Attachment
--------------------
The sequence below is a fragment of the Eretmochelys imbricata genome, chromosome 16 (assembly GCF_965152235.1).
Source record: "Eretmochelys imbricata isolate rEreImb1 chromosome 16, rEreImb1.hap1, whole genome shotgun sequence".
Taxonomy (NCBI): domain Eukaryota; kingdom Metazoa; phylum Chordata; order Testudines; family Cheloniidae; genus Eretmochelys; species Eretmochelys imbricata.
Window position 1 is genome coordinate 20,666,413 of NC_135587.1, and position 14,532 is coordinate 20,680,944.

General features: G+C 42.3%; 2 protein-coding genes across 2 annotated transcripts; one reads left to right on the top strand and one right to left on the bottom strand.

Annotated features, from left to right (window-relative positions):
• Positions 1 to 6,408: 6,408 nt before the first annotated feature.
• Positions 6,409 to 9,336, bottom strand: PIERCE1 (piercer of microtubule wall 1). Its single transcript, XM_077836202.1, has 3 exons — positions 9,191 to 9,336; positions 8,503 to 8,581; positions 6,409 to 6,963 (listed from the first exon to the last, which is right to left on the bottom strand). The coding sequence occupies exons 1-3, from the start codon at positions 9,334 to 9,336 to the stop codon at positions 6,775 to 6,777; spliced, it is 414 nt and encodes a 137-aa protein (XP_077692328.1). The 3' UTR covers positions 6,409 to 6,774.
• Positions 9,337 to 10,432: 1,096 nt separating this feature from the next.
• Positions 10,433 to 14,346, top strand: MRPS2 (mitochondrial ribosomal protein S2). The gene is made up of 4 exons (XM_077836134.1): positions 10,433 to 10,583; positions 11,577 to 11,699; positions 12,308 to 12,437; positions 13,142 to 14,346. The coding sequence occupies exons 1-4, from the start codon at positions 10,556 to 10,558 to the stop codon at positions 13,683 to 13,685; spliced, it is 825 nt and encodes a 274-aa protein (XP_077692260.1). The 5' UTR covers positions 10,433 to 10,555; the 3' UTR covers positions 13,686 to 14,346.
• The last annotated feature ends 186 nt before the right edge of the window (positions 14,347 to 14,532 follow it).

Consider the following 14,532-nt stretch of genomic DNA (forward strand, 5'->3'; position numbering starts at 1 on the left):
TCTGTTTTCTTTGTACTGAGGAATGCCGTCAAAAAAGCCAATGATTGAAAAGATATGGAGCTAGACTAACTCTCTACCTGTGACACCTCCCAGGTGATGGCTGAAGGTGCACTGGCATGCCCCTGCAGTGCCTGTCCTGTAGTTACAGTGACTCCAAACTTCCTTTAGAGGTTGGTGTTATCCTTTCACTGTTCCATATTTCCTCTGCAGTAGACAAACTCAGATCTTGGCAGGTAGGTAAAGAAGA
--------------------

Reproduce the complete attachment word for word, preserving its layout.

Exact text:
The sequence below is a fragment of the Eretmochelys imbricata genome, chromosome 16 (assembly GCF_965152235.1).
Source record: "Eretmochelys imbricata isolate rEreImb1 chromosome 16, rEreImb1.hap1, whole genome shotgun sequence".
Taxonomy (NCBI): domain Eukaryota; kingdom Metazoa; phylum Chordata; order Testudines; family Cheloniidae; genus Eretmochelys; species Eretmochelys imbricata.
Window position 1 is genome coordinate 20,666,413 of NC_135587.1, and position 14,532 is coordinate 20,680,944.

General features: G+C 42.3%; 2 protein-coding genes across 2 annotated transcripts; one reads left to right on the top strand and one right to left on the bottom strand.

Annotated features, from left to right (window-relative positions):
• Positions 1 to 6,408: 6,408 nt before the first annotated feature.
• Positions 6,409 to 9,336, bottom strand: PIERCE1 (piercer of microtubule wall 1). Its single transcript, XM_077836202.1, has 3 exons — positions 9,191 to 9,336; positions 8,503 to 8,581; positions 6,409 to 6,963 (listed from the first exon to the last, which is right to left on the bottom strand). The coding sequence occupies exons 1-3, from the start codon at positions 9,334 to 9,336 to the stop codon at positions 6,775 to 6,777; spliced, it is 414 nt and encodes a 137-aa protein (XP_077692328.1). The 3' UTR covers positions 6,409 to 6,774.
• Positions 9,337 to 10,432: 1,096 nt separating this feature from the next.
• Positions 10,433 to 14,346, top strand: MRPS2 (mitochondrial ribosomal protein S2). The gene is made up of 4 exons (XM_077836134.1): positions 10,433 to 10,583; positions 11,577 to 11,699; positions 12,308 to 12,437; positions 13,142 to 14,346. The coding sequence occupies exons 1-4, from the start codon at positions 10,556 to 10,558 to the stop codon at positions 13,683 to 13,685; spliced, it is 825 nt and encodes a 274-aa protein (XP_077692260.1). The 5' UTR covers positions 10,433 to 10,555; the 3' UTR covers positions 13,686 to 14,346.
• The last annotated feature ends 186 nt before the right edge of the window (positions 14,347 to 14,532 follow it).

Consider the following 14,532-nt stretch of genomic DNA (forward strand, 5'->3'; position numbering starts at 1 on the left):
TCTGTTTTCTTTGTACTGAGGAATGCCGTCAAAAAAGCCAATGATTGAAAAGATATGGAGCTAGACTAACTCTCTACCTGTGACACCTCCCAGGTGATGGCTGAAGGTGCACTGGCATGCCCCTGCAGTGCCTGTCCTGTAGTTACAGTGACTCCAAACTTCCTTTAGAGGTTGGTGTTATCCTTTCACTGTTCCATATTTCCTCTGCAGTAGACAAACTCAGATCTTGGCAGGTAGGTAAAGAAGA